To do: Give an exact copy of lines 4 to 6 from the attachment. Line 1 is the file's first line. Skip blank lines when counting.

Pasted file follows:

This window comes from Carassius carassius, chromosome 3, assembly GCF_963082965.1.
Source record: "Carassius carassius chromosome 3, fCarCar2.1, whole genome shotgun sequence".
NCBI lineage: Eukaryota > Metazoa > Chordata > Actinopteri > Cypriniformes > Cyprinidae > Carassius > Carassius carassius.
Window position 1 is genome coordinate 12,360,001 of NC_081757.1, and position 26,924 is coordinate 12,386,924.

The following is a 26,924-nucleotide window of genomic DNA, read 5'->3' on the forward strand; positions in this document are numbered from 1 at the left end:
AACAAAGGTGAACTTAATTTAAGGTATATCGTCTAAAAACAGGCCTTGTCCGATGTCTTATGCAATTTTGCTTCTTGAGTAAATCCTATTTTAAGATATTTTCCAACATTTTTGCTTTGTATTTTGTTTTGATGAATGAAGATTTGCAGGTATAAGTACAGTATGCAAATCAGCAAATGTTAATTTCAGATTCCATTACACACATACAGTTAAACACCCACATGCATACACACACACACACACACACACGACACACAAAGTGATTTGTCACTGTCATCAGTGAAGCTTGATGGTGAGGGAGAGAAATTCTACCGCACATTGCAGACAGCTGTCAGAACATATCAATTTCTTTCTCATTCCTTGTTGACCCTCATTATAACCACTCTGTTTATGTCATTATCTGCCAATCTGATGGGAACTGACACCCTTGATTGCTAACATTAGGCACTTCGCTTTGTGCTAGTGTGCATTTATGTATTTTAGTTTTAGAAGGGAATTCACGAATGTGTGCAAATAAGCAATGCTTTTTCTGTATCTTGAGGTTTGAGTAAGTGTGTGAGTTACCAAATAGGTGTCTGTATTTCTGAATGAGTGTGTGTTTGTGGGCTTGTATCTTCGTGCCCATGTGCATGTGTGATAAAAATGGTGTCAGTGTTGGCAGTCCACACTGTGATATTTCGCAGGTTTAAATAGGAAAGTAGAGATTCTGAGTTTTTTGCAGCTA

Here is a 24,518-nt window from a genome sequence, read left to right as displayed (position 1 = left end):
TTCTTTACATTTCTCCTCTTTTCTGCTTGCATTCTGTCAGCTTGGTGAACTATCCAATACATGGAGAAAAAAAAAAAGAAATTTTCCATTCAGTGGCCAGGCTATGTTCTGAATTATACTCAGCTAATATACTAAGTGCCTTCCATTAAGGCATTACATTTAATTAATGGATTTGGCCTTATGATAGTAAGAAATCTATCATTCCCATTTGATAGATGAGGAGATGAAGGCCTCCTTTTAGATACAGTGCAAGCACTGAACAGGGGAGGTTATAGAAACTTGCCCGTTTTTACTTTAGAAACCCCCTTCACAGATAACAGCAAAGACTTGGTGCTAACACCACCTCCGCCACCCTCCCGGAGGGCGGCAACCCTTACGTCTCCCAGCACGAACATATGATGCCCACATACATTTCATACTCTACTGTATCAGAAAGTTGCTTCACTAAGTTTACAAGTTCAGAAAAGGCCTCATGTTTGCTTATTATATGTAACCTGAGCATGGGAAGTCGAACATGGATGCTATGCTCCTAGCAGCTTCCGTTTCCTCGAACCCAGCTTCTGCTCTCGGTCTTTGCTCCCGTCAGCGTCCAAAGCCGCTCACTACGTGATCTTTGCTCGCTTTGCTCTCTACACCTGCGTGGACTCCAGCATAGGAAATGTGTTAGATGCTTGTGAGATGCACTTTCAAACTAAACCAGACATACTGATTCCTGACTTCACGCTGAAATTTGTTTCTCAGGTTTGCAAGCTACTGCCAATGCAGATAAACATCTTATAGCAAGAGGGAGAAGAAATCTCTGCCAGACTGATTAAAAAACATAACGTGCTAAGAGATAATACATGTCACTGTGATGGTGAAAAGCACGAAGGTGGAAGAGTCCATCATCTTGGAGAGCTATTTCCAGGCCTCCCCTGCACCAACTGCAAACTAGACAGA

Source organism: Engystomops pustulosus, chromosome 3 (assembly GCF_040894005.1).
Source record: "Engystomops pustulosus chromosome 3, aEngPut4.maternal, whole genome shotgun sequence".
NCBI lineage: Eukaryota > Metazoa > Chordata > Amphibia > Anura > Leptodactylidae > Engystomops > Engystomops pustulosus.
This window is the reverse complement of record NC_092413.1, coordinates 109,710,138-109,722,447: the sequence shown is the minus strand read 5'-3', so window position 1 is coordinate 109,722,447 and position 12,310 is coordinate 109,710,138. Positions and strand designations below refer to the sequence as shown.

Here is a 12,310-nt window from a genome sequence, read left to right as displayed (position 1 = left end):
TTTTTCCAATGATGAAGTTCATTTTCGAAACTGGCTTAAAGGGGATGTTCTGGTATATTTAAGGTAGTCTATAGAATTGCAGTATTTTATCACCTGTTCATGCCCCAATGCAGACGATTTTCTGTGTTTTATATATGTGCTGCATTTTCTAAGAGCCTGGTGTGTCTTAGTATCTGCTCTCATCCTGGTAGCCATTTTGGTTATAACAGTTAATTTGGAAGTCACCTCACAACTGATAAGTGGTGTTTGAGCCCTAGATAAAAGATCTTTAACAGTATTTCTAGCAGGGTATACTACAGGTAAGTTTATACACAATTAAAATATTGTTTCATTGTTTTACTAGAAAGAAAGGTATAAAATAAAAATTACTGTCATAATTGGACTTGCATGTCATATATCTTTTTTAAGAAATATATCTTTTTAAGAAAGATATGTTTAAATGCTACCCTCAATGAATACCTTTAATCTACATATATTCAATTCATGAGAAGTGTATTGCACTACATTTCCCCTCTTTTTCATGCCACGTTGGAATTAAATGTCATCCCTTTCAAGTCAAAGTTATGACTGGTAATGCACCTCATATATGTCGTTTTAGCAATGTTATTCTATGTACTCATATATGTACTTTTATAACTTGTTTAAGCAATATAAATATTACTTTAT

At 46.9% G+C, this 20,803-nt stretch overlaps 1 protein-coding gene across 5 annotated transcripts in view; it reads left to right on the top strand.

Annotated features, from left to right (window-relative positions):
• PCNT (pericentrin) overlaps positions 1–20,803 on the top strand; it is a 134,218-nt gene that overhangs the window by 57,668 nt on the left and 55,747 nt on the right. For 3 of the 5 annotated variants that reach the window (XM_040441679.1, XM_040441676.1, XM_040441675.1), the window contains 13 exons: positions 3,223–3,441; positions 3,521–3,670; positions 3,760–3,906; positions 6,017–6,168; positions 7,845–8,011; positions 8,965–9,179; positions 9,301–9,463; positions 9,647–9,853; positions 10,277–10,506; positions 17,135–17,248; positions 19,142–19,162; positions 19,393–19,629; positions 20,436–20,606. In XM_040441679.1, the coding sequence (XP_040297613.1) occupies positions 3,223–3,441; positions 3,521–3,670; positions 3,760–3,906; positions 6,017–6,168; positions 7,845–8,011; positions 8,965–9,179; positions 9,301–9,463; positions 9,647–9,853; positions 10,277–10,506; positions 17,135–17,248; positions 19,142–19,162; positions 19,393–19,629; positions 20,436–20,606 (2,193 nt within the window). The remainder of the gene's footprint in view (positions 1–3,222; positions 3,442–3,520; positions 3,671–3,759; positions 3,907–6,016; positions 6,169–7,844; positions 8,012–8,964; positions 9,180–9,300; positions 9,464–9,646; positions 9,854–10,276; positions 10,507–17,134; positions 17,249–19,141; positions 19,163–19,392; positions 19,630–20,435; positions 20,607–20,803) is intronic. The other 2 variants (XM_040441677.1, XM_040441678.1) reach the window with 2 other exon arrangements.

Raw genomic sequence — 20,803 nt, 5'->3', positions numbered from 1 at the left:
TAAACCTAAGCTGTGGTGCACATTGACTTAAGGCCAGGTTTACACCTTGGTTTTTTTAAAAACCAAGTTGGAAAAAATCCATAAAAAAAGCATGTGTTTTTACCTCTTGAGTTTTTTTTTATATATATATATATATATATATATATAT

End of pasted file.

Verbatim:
Window position 1 is genome coordinate 12,360,001 of NC_081757.1, and position 26,924 is coordinate 12,386,924.

The following is a 26,924-nucleotide window of genomic DNA, read 5'->3' on the forward strand; positions in this document are numbered from 1 at the left end:
AACAAAGGTGAACTTAATTTAAGGTATATCGTCTAAAAACAGGCCTTGTCCGATGTCTTATGCAATTTTGCTTCTTGAGTAAATCCTATTTTAAGATATTTTCCAACATTTTTGCTTTGTATTTTGTTTTGATGAATGAAGATTTGCAGGTATAAGTACAGTATGCAAATCAGCAAATGTTAATTTCAGATTCCATTACACACATACAGTTAAACACCCACATGCATACACACACACACACACACACACGACACACAAAGTGATTTGTCACTGTCATCAGTGAAGCTTGATGGTGAGGGAGAGAAATTCTACCGCACATTGCAGACAGCTGTCAGAACATATCAATTTCTTTCTCATTCCTTGTTGACCCTCATTATAACCACTCTGTTTATGTCATTATCTGCCAATCTGATGGGAACTGACACCCTTGATTGCTAACATTAGGCACTTCGCTTTGTGCTAGTGTGCATTTATGTATTTTAGTTTTAGAAGGGAATTCACGAATGTGTGCAAATAAGCAATGCTTTTTCTGTATCTTGAGGTTTGAGTAAGTGTGTGAGTTACCAAATAGGTGTCTGTATTTCTGAATGAGTGTGTGTTTGTGGGCTTGTATCTTCGTGCCCATGTGCATGTGTGATAAAAATGGTGTCAGTGTTGGCAGTCCACACTGTGATATTTCGCAGGTTTAAATAGGAAAGTAGAGATTCTGAGTTTTTTGCAGCTA